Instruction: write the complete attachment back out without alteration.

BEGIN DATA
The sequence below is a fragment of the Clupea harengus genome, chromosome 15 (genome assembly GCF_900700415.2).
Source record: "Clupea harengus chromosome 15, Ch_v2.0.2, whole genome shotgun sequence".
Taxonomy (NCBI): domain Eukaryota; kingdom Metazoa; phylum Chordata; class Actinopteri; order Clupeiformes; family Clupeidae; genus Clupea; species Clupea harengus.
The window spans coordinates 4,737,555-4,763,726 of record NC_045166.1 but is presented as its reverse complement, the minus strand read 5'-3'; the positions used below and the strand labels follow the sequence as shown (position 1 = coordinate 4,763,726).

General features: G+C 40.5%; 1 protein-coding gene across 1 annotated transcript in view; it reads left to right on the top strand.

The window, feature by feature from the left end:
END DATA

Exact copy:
The sequence below is a fragment of the Clupea harengus genome, chromosome 15 (genome assembly GCF_900700415.2).
Source record: "Clupea harengus chromosome 15, Ch_v2.0.2, whole genome shotgun sequence".
Taxonomy (NCBI): domain Eukaryota; kingdom Metazoa; phylum Chordata; class Actinopteri; order Clupeiformes; family Clupeidae; genus Clupea; species Clupea harengus.
The window spans coordinates 4,737,555-4,763,726 of record NC_045166.1 but is presented as its reverse complement, the minus strand read 5'-3'; the positions used below and the strand labels follow the sequence as shown (position 1 = coordinate 4,763,726).

General features: G+C 40.5%; 1 protein-coding gene across 1 annotated transcript in view; it reads left to right on the top strand.

The window, feature by feature from the left end: